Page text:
At seven volumes, three thousand pages, and more than four hundred characters, as well as a towering reputation as a literary classic, Proust's novel can seem daunting. But though begun a century ago, in 1909, it is in fact as engaging and relevant to our times as ever. Patrick Alexander is passionate about Proust's genius and appeal--he calls the work "outrageously bawdy and extremely funny"--and in his guide he makes it more accessible to the general reader through detailed plot summaries, historical and cultural background, a guide to the fifty most important characters, maps, family trees, illustrations, and a brief biography of Proust. Essential for readers and book groups currently reading Proust and who want help keeping track of the huge cast and intricate plot, this Reader's Guide is also a wonderful introduction for students and new readers and a memory-refresher for long-time fans.
So We Read On: How the Great Gatsby Came to Be and Why It Endures
So We Read On
How the Great Gatsby Came to Be and Why It Endures
1st Edition    Hardcover      ISBN: 0316230073
The "Fresh Air" book critic investigates the enduring power of The Great Gatsby -- "The Great American Novel we all think we've read, but really haven't."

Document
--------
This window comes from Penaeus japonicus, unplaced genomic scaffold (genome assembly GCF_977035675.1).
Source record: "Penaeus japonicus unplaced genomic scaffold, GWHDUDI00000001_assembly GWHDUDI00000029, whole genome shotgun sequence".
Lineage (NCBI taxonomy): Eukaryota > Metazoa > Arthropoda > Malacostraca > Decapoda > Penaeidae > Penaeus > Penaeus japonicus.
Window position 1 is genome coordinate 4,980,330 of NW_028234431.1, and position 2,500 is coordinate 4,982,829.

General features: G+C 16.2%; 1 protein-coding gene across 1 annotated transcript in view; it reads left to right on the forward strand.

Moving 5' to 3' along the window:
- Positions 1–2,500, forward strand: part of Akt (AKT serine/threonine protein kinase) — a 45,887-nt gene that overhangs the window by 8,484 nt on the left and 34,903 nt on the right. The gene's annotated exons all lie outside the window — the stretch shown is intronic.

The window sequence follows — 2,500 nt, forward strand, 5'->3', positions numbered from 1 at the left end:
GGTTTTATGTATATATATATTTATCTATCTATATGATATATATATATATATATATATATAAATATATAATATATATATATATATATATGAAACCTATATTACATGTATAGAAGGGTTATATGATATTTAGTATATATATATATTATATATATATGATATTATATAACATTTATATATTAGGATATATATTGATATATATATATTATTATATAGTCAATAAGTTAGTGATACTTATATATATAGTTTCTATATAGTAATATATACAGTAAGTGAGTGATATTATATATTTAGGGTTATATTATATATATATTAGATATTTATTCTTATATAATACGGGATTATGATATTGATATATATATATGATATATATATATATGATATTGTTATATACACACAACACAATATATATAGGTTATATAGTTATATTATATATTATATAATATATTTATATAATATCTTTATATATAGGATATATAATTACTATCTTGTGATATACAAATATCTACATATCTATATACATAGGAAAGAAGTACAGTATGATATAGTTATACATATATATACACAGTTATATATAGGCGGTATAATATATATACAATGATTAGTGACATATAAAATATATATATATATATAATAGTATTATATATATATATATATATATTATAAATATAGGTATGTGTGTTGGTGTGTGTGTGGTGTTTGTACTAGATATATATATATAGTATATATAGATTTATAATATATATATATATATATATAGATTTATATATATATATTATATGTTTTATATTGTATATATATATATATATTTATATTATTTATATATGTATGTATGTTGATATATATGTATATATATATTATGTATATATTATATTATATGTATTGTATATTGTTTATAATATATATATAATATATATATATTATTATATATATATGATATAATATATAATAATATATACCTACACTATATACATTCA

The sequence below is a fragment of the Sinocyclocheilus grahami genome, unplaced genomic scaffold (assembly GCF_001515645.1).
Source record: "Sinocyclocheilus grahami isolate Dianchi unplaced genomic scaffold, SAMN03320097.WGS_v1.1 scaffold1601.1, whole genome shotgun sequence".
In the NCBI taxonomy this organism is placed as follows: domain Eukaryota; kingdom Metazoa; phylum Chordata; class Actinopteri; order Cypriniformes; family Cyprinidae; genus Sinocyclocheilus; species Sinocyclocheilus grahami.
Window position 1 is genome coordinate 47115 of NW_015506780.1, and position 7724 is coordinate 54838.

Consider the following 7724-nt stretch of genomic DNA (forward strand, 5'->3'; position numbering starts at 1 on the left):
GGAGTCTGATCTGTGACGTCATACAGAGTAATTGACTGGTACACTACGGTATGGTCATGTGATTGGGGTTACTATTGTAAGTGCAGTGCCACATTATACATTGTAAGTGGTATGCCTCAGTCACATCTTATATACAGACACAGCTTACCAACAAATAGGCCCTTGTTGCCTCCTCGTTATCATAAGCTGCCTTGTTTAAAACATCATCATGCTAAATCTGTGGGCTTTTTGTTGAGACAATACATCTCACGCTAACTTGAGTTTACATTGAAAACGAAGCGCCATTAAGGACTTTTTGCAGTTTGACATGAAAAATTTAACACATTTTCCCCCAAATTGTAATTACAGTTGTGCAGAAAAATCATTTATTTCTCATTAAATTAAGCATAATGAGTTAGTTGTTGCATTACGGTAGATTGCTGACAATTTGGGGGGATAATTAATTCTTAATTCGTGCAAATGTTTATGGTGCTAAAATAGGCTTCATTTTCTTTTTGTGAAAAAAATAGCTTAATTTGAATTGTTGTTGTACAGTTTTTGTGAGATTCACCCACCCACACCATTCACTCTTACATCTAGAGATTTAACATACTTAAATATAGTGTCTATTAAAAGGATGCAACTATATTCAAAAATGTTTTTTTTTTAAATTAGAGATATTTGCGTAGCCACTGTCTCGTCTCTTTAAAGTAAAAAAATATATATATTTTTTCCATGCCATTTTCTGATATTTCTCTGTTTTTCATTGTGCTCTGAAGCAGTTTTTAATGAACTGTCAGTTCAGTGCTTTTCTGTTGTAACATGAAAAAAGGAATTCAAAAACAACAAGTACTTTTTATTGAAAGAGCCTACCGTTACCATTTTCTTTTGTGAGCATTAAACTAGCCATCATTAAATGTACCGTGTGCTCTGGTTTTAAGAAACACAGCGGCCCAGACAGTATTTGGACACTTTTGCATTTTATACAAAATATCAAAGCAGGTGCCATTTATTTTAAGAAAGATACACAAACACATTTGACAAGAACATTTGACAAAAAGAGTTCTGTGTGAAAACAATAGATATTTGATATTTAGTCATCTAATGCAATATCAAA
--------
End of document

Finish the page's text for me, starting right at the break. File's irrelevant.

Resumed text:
Conceived nearly a century ago by a man who died believing himself a failure, it's now a revered classic and a rite of passage in the reading lives of millions. But how well do we really know The Great Gatsby? As Maureen Corrigan, Gatsby lover extraordinaire, points out, while Fitzgerald's masterpiece may be one of the most popular novels in America, many of us first read it when we were too young to fully comprehend its power.

Offering a fresh perspective on what makes Gatsby great-and utterly unusual-So We Read On takes us into archives, high school classrooms, and even out onto the Long Island Sound to explore the novel's hidden depths, a journey whose revelations include Gatsby's surprising debt to hard-boiled crime fiction, its rocky path to recognition as a "classic," and its profound commentaries on the national themes of race, class, and gender.

With rigor, wit, and infectious enthusiasm, Corrigan inspires us to re-experience the greatness of Gatsby and cuts to the heart of why we are, as a culture, "borne back ceaselessly" into its thrall. Along the way, she spins a new and fascinating story of her own.
On Reading, Writing and Living with Books
On Reading, Writing and Living with Books
Paperback      ISBN: 1782272518